The original eccentric genius between the sticks, Bruce Grobbelaar will be best remembered for the wobbly-legged penalty heroics which brought Liverpool the 1984 European Cup and inspired Jerzy Dudek to the same feat in Istanbul 21 years later.
Other than the European triumph in Rome, there is just the small matter of his other 626 run-outs for the Reds in a glittering 14-year career in which he established himself as one of the Reds' greatest ever custodians and also returned six First Division titles, three FA cups and three League cups.
Brucie was plucked from relative obscurity when Bob Paisley signed him from Vancouver Whitecaps for £250,000 in March 1981. Within the space of a few months, he faced the unenviable task of stepping into the Ray Clemence's shoes after the then Reds No.1 departed for Spurs.
But the South African-born Zimbabwe international rose to the challenge and soon proved himself to be an able replacement for Clem.
It was just shy of five years after making his debut in August 1981 when Grobbelaar missed his next match - a remarkable run of 310 consecutive games keeping goal for Liverpool.
Despite some erratic performances towards the start of his first season, a momentum shift in the second half of the campaign brought consistency for both the Reds and their new keeper. On their way to collecting the league title, Liverpool also beat Clemence's Spurs team 3-1 in the final of the Milk Cup.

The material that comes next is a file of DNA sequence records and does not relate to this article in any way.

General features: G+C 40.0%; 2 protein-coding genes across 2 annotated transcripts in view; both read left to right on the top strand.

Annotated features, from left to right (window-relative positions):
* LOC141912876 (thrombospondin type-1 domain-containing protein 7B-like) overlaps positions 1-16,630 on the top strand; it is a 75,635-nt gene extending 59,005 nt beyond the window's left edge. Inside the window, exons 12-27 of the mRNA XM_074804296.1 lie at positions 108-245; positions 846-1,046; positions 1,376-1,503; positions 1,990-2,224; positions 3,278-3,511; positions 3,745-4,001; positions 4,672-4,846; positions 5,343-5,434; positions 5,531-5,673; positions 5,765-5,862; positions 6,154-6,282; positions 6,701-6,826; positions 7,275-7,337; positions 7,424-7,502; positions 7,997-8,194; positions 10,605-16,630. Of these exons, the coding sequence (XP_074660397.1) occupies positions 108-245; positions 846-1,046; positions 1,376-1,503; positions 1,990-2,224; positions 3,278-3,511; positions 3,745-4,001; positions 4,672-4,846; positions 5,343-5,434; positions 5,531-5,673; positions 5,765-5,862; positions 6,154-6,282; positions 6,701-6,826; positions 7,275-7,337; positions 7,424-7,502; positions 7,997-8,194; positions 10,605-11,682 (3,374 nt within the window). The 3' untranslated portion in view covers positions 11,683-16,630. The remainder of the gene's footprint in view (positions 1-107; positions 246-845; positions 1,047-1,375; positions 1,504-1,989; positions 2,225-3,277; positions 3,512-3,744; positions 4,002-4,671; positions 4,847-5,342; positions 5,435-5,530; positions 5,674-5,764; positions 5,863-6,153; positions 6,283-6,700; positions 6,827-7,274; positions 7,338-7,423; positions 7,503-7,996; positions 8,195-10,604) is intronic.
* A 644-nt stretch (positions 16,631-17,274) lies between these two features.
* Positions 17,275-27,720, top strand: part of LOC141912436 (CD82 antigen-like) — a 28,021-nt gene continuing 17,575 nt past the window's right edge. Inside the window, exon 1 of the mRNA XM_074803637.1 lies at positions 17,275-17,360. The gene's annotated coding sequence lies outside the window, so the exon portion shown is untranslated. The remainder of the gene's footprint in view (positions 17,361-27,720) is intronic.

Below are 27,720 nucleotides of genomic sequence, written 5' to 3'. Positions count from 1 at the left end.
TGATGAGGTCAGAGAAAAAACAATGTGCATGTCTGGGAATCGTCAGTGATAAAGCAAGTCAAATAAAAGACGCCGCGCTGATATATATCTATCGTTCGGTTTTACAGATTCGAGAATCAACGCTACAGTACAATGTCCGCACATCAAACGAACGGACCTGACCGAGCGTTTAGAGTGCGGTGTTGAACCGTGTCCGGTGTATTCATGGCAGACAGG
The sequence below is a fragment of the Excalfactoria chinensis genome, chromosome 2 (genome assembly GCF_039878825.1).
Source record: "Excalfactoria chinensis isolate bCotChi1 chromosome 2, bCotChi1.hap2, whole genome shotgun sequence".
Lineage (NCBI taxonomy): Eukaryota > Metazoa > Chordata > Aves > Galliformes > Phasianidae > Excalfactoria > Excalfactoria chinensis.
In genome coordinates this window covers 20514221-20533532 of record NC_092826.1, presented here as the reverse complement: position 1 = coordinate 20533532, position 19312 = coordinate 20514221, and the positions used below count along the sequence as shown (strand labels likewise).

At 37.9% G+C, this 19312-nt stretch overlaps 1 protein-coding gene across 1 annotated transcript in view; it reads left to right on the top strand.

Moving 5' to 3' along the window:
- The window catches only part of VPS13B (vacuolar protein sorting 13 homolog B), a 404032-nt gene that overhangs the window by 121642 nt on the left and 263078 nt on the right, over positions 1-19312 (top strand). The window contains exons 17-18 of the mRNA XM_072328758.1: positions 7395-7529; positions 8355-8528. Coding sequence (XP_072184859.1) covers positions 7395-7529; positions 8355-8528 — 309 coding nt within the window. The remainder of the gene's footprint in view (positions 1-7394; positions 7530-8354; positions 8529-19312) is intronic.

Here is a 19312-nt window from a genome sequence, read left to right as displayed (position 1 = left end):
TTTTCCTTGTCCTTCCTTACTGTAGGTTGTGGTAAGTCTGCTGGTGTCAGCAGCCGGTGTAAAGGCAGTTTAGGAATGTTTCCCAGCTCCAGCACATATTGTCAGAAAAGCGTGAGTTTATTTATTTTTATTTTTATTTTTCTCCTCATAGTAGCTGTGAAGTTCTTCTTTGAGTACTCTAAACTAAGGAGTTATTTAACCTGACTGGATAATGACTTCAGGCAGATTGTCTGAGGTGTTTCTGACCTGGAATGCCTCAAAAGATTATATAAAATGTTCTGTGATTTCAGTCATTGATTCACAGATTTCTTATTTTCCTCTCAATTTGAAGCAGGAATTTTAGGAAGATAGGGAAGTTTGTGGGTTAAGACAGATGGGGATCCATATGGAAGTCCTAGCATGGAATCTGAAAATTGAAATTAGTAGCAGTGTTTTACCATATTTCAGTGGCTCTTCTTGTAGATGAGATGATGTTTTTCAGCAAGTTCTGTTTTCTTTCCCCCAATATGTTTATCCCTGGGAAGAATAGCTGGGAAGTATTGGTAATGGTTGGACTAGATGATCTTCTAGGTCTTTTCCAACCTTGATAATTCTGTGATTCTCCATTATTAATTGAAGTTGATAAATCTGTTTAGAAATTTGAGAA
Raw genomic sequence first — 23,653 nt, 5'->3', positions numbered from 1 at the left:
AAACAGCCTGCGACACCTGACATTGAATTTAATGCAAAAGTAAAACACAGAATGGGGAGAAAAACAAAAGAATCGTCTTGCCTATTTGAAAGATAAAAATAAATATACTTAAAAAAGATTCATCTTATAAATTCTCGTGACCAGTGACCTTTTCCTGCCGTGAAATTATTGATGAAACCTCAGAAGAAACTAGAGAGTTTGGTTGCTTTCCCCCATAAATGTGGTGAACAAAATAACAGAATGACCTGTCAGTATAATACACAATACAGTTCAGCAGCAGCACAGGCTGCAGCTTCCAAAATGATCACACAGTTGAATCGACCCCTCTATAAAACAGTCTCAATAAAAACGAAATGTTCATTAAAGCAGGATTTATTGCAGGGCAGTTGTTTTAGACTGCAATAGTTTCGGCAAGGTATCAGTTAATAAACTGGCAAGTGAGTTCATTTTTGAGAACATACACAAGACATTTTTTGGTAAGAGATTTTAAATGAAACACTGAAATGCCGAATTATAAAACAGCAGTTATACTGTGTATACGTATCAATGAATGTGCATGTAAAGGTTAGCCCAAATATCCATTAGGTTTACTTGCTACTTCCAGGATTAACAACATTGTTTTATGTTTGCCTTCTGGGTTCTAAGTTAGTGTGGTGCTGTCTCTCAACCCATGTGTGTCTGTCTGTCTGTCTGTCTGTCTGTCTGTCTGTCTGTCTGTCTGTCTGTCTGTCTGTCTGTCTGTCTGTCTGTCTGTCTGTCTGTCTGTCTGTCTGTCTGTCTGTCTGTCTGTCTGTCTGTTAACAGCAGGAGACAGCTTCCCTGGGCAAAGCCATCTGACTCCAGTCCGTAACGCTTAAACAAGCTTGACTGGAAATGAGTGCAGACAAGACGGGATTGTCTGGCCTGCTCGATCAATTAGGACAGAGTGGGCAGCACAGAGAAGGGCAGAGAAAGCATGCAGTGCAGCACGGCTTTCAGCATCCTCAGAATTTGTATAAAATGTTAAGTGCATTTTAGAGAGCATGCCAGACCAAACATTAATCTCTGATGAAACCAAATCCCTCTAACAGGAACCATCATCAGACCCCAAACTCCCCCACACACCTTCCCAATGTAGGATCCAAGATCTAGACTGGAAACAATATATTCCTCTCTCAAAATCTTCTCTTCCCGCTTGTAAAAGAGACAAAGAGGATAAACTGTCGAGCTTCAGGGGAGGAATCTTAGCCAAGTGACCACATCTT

Grobbelaar's unique brand of showmanship, altheticism and unshakeable confidence ensured he kept hold of his first team place while Fagan and Dalglish were in charge of the Reds. He regularly took time to sound off at his defenders when he thought their standards were slipping, as Jim Beglin found out during one forceful tirade in the 1986 FA Cup final against Everton.
Bruce was able to see off any competition for his No.1 jersey until a two-year tussle between himself and new recruit David James took place between 1992-94. The younger man was to prove the eventual winner as Grobbelaar was injured in the last minute of what would be his final game for Liverpool in a 2-0 defeat at Leeds in February 1994.
After leaving the Reds for Southampton, Bruce represented Plymouth, Bury, Lincoln, Motherwell, Chesham United and Northwich Victoria, as well as trying his hand at coaching Zimbabwe and managing in South Africa.
Vancouver Whitecaps, Crewe (loan), Stoke (loan), Southampton, Plymouth, Oxford, Sheff Wed, Oldham, Chesham (amateur), Bury, Lincoln, Northwich Victoria (amateur)